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As inflation rises and interest rates soar, consumers across the country are contending with growing credit card balances. Household credit card debt across the U.S. is at near-record levels, rising nearly 20% year over year, according to a first-quarter 2023 study by TransUnion.
For consumers concerned about high-interest debt, balance transfer credit cards present an attractive option for avoiding credit card interest. These specialized credit cards offer a 0% annual percentage rate (APR) on transferred balances for a certain period of time — sometimes as long as 21 months — giving you time to pay down your debt without extra interest charges adding up.
While helpful, these cards aren’t a catch-all solution to consumers’ debt problems. Consumers “still have to address their spending relative to earnings and avoid perpetuating further debt," says Trent Graham of GreenPath Financial Wellness, a nonprofit that specializes in financial counseling and debt management. From small technical errors to larger money management woes, these seven common balance transfer credit card mistakes can make the difference between saving money through a credit card balance transfer and simply racking up more debt.
1. Trying to transfer a balance between cards with the same issuer
Credit card issuers earn money, in part, on the interest consumers pay. When they offer low introductory interest rates, such as the 0% APR offers available on many balance transfer credit cards, that presents a loss to the company on profits from interest, in exchange for gaining new business. That’s why, in most cases, you can’t transfer a credit card balance from one card to another if both cards are with the same issuer. For example, if you’re carrying debt on a Bank of America® credit card, you can’t transfer that balance to another Bank of America® card.
Instead, you'll have to choose a different bank with which to open a balance transfer credit card. Here are some tips for doing so.
2. Missing the balance transfer deadline
Many balance transfer credit cards have a deadline for completing the transfer — usually somewhere between 30 and 120 days after the account is opened — in order to qualify for the card’s low introductory APR offer. That deadline is different from the introductory APR period, or the length of time during which you'll be charged 0% APR on balance transfers.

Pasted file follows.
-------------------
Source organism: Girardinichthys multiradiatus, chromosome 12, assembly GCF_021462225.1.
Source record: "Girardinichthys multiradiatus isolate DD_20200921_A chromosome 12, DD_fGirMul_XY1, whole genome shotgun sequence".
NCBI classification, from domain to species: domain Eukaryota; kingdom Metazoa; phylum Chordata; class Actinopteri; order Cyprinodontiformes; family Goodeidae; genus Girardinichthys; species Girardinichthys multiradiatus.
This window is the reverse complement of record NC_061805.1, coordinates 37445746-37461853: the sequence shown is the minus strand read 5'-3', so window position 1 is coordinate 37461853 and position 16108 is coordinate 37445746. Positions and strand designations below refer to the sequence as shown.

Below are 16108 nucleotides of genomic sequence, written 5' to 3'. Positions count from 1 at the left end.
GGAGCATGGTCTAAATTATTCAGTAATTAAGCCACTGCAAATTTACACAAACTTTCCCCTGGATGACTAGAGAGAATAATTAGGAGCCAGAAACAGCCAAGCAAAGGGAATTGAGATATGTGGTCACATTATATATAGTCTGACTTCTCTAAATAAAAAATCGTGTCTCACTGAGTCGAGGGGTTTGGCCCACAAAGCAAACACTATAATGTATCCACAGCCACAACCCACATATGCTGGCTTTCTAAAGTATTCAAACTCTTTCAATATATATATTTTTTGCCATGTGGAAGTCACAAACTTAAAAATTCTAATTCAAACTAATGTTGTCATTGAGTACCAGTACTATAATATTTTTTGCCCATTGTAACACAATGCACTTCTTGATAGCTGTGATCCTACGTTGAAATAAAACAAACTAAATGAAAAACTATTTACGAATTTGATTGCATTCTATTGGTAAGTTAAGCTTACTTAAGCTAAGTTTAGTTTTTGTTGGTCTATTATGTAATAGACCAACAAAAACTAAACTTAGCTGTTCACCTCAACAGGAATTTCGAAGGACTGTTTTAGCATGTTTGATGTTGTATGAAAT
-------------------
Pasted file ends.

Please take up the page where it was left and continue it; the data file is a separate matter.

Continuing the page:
For example, let's say you have a credit card with a 0% introductory APR on balance transfers for 18 months, with a balance transfer deadline of 60 days. That means you must transfer any balances within about two months of your application being approved in order to qualify for the introductory interest rate. Any balances transferred 61 days after account opening and beyond will accrue interest at the card’s normal ongoing APR (which will generally be much higher).
If you're the forgetful type, consider setting up alerts or calendar reminders. Even lower-tech methods like sticky notes and spreadsheets can help you keep track of your promotional offers and timelines.
3. Not taking into account the balance transfer fee
A balance transfer credit card can save money on interest, but it’s not without cost. In most cases, the amount you move over will be subject to a balance transfer fee — typically 3% to 5% of the total amount transferred. Let’s say, for instance, that you transfer a balance of $10,000 to a card with a 3% balance transfer fee. That $300 fee would be added to your new credit card balance, making your total balance on the new card $10,300.
Balance transfer fees can add up, so it's important to factor them into your decision. If you can find a card with a 0% APR on balance transfers for a long period of time, and you need that time to pay off the balance, it can be worthwhile. But if you can pay off the existing balance within a few months, you may be better off sticking with your current card. A balance transfer calculator can help you weigh the fee vs. the interest you're paying.